1 February 1864

Brandy Station, Virginia
February 1, 1864

Dear Father,

It is with pleasure that I take this opportunity of writing you a few lines. I suppose you feel anxious about my safe arrival to camp. Well I am all here safe and sound—not a hair of my head injured. Only I miss my dear friends at home. I started as you are aware not on Thursday but on Friday at eight o’clock for Washington and arrived after traveling all night in Washington. It is very tedious riding from Newark through, especially from Washington out here for the roads are very rough and consequently the trains have to go very slow. Tell Mother that I did not eat those cakes until I was below Baltimore but if I had not have had them I don’t know what I should have done—I got so hungry.

I started from Washington at nine o’clock and arrived in camp about five o’clock. The Battery is still in the same place although it is very much altered. The trees are all cut down and yesterday there were three hundred men but 150 left this morning for Washington to go into other batteries or wherever they are sent. I might have been one of them and went into Woodbury’s Battery but as Albert says you would rather have me stay where I am, I will do so for the present.

There has been three deaths since I left here and once since. They are all new recruits. Most of them die by overloading their stomachs with army food. One, I believe, died from the effects of drinking too much sutler’s whiskey. It is nothing but poison. I wouldn’t touch one drop of it for fear it would kill me. I tell you what it is, there is nothing like a good meal once in awhile. I just came back in the wrong time for now we are all out of money and very scarce of fresh meat. I have hardly eaten two pounds since I got back. I was out today and the sun came out so bright and I felt so weak that I came near fainting. ¹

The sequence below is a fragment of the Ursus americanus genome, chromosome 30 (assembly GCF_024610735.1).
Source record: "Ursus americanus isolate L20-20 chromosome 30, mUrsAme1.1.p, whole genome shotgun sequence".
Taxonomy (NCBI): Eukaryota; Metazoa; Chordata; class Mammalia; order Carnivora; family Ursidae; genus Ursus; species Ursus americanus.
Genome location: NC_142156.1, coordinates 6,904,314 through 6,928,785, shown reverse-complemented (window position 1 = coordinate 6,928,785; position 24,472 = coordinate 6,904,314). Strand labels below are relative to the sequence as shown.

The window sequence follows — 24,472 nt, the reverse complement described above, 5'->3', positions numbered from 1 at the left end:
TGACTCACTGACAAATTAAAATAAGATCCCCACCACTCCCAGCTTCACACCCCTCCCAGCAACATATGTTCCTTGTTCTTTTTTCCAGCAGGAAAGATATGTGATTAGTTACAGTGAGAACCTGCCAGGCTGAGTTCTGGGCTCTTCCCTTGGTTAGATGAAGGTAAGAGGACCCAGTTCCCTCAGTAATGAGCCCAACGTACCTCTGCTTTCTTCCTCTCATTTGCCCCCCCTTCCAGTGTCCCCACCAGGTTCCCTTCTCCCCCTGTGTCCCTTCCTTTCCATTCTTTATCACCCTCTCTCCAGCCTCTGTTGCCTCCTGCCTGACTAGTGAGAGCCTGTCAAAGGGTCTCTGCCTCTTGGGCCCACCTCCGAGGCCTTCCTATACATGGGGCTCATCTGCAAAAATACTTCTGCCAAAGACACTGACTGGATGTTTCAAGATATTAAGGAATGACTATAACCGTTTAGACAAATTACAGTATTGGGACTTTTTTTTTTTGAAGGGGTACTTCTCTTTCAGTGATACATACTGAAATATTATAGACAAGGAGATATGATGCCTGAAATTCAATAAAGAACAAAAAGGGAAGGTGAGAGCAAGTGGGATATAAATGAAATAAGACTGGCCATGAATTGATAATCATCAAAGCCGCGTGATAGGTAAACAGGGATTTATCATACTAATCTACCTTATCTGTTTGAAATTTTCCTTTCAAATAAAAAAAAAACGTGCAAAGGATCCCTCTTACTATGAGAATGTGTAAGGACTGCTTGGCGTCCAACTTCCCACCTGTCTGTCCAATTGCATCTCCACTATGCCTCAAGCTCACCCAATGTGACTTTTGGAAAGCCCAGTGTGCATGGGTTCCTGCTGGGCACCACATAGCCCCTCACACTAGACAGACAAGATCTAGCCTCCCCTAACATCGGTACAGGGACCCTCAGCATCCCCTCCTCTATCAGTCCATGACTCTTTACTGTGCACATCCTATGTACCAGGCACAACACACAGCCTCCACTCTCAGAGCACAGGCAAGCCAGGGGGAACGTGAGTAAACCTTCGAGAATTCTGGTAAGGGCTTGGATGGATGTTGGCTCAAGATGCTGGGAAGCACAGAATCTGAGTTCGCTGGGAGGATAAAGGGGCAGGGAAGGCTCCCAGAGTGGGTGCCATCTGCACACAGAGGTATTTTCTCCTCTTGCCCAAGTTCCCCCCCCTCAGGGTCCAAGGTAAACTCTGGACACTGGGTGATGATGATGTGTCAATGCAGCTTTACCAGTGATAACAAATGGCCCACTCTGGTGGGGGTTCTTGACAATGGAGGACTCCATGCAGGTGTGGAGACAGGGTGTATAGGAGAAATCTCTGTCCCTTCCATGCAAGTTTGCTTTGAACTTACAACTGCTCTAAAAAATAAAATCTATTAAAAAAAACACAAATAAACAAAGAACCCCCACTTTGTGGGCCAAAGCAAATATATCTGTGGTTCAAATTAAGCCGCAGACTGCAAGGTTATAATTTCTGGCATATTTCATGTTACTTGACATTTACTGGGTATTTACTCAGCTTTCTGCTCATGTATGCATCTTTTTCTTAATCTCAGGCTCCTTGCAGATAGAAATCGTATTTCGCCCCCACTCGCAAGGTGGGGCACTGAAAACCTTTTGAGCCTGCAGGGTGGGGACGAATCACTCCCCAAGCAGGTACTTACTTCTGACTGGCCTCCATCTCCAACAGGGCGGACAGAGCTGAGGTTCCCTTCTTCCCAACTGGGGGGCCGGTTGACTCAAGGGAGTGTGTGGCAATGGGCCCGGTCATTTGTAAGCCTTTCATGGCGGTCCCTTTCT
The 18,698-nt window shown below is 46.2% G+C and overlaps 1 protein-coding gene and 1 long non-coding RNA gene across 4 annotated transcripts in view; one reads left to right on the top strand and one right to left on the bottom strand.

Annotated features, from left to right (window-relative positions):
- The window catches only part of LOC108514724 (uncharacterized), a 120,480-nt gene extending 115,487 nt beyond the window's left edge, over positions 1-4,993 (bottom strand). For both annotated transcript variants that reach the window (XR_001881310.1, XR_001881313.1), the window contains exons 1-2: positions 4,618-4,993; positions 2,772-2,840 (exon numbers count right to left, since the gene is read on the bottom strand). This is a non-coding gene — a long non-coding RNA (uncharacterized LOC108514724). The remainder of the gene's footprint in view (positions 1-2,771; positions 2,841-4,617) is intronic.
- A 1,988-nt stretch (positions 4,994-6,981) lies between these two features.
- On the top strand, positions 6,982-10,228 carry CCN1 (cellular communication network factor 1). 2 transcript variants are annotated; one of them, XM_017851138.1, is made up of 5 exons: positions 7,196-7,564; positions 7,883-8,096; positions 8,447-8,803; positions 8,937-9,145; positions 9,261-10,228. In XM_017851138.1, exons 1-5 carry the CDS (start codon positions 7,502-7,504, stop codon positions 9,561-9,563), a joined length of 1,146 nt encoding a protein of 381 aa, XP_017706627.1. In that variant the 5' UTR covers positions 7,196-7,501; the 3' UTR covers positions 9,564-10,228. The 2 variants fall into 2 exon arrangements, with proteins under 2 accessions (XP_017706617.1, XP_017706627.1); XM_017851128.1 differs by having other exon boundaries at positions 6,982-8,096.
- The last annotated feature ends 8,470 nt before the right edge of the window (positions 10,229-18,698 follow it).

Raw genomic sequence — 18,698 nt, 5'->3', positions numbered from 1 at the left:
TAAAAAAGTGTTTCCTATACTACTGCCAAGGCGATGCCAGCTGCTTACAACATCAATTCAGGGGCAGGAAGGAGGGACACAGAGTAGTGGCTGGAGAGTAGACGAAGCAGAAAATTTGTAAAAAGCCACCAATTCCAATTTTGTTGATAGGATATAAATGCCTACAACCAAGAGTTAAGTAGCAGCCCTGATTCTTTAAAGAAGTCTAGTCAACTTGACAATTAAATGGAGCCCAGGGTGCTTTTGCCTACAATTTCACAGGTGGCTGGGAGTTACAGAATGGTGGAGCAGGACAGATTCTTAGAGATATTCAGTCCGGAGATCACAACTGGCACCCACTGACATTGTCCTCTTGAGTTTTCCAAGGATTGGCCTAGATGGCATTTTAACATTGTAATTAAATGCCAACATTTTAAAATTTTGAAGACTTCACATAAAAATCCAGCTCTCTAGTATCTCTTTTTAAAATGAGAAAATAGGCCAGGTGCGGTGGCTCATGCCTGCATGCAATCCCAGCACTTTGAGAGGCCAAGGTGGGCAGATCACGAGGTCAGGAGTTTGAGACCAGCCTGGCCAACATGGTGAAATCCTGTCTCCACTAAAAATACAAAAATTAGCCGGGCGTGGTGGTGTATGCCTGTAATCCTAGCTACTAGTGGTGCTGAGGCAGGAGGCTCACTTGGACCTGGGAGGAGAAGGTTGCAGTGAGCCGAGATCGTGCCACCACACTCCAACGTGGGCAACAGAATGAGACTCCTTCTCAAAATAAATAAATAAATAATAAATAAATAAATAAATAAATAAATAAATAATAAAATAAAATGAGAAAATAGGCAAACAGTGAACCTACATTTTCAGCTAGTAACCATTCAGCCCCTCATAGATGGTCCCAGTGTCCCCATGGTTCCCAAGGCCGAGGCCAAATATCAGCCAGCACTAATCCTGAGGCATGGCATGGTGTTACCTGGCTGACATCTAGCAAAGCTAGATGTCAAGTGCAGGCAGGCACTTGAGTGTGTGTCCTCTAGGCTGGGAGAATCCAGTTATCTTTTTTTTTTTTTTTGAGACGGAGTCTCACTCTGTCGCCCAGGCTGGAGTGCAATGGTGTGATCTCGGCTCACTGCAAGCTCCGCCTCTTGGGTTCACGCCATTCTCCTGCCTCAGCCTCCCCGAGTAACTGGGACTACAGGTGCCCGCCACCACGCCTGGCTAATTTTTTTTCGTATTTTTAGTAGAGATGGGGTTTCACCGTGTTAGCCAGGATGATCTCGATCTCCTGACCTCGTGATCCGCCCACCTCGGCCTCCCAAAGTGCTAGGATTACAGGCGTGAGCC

I have not received my box yet but I expect it along soon. Since and the very day I got in Washington, it has been very foggy and wet. It is a little more clear today. Father, if you have not got that deed recorded yet, I wish you would not do it for a little while yet. Please write some and tell me if you have heard from Mr. Hill yet concerning my commission.

From your soldier son, — C. Van Houten

One of my horses was shot while I was home so now I will not have a team anymore, I will be a cannoneer. — C. V. H.

Direct the box to:

Cornelius Van Houten
Battery B, 1st N. J. Artillery
Artillery Brigade 2nd Corps
City Point, Va.
Care of Capt. A. J. Clark

¹ From Michael Hanifen’s book (p. 100): “During the fall and early winter we received a very large number of recruits for three-year service. On February 2, 1864, 104 of these recruits were sent to Washington under charge of two Sergeants and two Lieutenants, there to be transferred to other New Jersey batteries. January 19th, John Kelly, alias Shea, died at Brandy Station, result of sutler’s whisky. January 28th, Alfred Hurin, alias Rood, died in brigade hospital of typhoid fever. During the winter 37 men re-enlisted, and went north on veteran furlough of 35 days.” Cornelius was among this latter group of men who reenlisted for three years.